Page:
Presentation Title: Are You on Facebook? Social Media, Undergraduate Teaching, and Multiculturalism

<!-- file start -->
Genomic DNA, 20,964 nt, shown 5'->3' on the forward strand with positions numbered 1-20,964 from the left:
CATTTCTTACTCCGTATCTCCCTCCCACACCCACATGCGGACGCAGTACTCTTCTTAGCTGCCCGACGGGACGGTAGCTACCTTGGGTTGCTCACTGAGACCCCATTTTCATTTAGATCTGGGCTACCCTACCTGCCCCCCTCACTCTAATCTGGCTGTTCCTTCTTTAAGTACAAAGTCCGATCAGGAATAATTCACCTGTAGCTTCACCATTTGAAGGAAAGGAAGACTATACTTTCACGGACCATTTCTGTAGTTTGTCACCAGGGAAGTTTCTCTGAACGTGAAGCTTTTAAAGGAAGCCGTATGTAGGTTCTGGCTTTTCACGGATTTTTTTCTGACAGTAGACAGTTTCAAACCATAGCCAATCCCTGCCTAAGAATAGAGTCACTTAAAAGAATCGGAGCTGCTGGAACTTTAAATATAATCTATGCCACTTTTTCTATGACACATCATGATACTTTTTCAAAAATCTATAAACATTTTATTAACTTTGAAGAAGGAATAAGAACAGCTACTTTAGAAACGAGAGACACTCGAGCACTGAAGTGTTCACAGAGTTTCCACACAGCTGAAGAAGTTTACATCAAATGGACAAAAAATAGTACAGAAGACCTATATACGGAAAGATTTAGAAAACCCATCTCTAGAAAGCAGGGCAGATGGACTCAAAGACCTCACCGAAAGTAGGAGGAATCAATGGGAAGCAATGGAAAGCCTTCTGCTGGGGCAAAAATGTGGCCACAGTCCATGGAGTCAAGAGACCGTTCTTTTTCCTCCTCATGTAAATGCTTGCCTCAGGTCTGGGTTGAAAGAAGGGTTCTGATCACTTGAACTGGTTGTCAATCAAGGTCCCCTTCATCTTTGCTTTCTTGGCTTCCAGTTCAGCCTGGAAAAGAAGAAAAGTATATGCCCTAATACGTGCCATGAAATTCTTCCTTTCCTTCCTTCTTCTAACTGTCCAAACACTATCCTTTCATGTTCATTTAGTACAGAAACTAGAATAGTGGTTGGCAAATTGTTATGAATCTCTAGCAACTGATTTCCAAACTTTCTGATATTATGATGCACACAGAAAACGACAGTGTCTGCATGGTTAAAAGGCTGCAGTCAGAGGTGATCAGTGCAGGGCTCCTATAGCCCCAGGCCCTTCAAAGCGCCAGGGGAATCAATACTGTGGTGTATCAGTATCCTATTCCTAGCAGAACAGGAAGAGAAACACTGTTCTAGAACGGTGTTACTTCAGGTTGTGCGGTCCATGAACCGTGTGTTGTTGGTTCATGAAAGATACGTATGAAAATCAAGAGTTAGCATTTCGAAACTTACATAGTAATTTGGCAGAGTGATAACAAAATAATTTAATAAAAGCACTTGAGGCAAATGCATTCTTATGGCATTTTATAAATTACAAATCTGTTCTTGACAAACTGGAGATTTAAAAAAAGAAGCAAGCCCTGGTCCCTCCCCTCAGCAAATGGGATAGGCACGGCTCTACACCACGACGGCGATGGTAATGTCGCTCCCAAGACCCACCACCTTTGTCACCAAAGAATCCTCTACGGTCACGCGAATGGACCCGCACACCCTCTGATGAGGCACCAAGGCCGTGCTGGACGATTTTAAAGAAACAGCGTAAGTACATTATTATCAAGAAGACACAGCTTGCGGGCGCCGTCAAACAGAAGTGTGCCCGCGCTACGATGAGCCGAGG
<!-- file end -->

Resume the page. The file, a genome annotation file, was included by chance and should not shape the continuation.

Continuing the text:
Abstract: Over the past decade, a conglomerate of social software has expanded the academic landscape; promoted greater communication between the professor and amongst classmates; and shifted teaching practices across the nation (Andrade, Castro, & Ferreira, 2012; Galagan, 2009; Park, 2013). Twitter, Facebook, Youtube, text messaging, and blogs are increasingly being used by faculty in an attempt to enhance the teaching and learning process, with the goals of engaging students and challenging them to think critically beyond the classroom (Haytko & Parker, 2012; Popoiu, Grosseck, & Holotescu, 2012). Educational research has examined the use of these technologies in academic disciplines such as Psychology, History, Statistics, Business, Marketing, and Medicine, comparing online strategies to traditional classroom based strategies (Paul, Baker, & Cochran, 2012; Billiot, 2011; Miners, 2009; Rinaldo, Tapp, & Laverie, 2011; Everson, Gundlach, & Miller, 2013; Lowe & Laffey, 2011; Popoiu, Grosseck, & Holotescu, 2012). While the methods used to integrate social media into the teaching and learning process somewhat vary, most attempt to encourage deeper learning on the course topics. Moreover, studies suggest that social media allows students the opportunity to constantly learn outside of the classroom, as class topics are discussed in personal forums (Wang, Lin, Yu, & Wu, 2013; Blessing, Blessing, & Fleck, 2012; Chen, Lambert, & Guidry, 2010; Hung & Yuen, 2010). However, Twitter-based studies have yielded varying results, from students not being interested in blending their personal use of the internet with classroom studies due to “personal space” concerns (Haytko & Parker, 2012), to students being enthusiastic about the integration and remembering topics better when exposed to them on social media (Forsyth & Archer, 1997). Despite students’ displeasure in using a personal site for academic purposes, many students find the use of Twitter and other social media sites as a positive reinforcement of classroom ideas, allowing them to establish a greater sense of community with their classmates and professors and feeling more comfortable with communicating their ideas (Junco, Heiberger, & Loken, 2011; Galagan, 2009; Young, 2010; Miners, 2012). While integrating social media in undergraduate classes seems to be highly beneficial, discussion on the multicultural implications is either underdeveloped or fragmented. This paper will showcase key research conducted in the area of social media at the undergraduate level, giving special attention to the multicultural nuances, including the intersection of the digital divide, cultural values, and diverse worldviews.


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